FBI investigators, who combined it with physicochemical analyses to narrow their search for the source of the anthrax used in the attacks.1

In 2008, seven years into the Amerithrax investigation, the FBI asked the National Research Council of the National Academy of Sciences (NAS) to conduct an independent review of the scientific approaches used during the investigation of the 2001 B. anthracis mailings (see Box 1-1).

During the course of the NRC committee’s deliberations, the DOJ announced on February 19, 2010, that it was closing the case based on its conclusion that Dr. Bruce Ivins, a scientist at the U.S. Army Medical Research Institute of Infectious Diseases (USAMRIID), had alone perpetrated the anthrax attacks. Dr. Ivins died on July 29, 2008 after taking an overdose of over-the-counter medications.

The committee carried out its work mindful of the need to identify lessons that could be learned for future investigations in which science might play an important role.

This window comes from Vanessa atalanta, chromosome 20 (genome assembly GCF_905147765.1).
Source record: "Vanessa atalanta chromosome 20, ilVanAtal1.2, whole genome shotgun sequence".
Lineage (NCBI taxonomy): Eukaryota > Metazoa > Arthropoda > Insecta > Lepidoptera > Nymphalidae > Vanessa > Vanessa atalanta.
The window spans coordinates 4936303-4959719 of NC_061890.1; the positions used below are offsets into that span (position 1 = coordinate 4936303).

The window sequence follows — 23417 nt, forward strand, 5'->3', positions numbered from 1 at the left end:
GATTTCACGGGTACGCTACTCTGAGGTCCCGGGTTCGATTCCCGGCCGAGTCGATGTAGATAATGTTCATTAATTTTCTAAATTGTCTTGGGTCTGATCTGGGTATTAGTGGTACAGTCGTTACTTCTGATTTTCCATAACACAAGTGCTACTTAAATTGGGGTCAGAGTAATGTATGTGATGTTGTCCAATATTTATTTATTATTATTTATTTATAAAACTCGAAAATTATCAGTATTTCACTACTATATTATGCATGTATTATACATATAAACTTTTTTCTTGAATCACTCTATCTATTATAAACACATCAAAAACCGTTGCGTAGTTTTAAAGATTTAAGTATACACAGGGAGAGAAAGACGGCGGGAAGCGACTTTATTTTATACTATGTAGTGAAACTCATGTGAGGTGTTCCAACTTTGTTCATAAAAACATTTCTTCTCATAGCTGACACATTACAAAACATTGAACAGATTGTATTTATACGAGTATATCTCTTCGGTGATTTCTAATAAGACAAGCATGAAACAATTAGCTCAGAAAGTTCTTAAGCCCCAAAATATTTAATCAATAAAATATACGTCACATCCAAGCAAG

Public health officials in Florida announced on October 4, 2001, that Robert Stevens, a photo editor at American Media, Inc. (AMI) in Boca Raton, had inhalational anthrax. This was the first reported case of inhalational anthrax in the United States in almost 25 years. After one of Stevens’s coworkers, Ernesto Blanco, also fell ill and was diagnosed as having contracted anthrax, environmental assessments were made of the AMI facility. These assessments revealed B. anthracis contamination and postexposure prophylactic treatment was administered to AMI employees. No contaminated letter was ever found; it is thought to have been discarded after being opened (CDC, 2001a). A timeline of this and subsequent events is presented in Table 1-1.

Less than two weeks later, additional cases of apparent anthrax exposure began to appear in New York City. These cases indicated the possible source of the exposure as most of those infected had come into contact with letters containing a powder. The New York letters addressed to Tom Brokaw of NBC News and the New York Post had a Trenton, New Jersey, postmark dated September 18, 2001. Sampling of U.S. Postal Service drop boxes in the Trenton area found anthrax spores in only one mailbox, on Nassau Street in Princeton (see Chapter 3).

A second wave of mailings caused additional cases of anthrax. Two more anthrax letters bearing the same Trenton postmark, but dated October 9, 2001, were addressed to Democratic U.S. Senators Tom Daschle of South Dakota and


1 In 2008 the National Bioforensic Analysis Center was established in the Department of Homeland Security’s National Biodefense Analysis and Countermeasure Center to assist in microbial forensics investigations.

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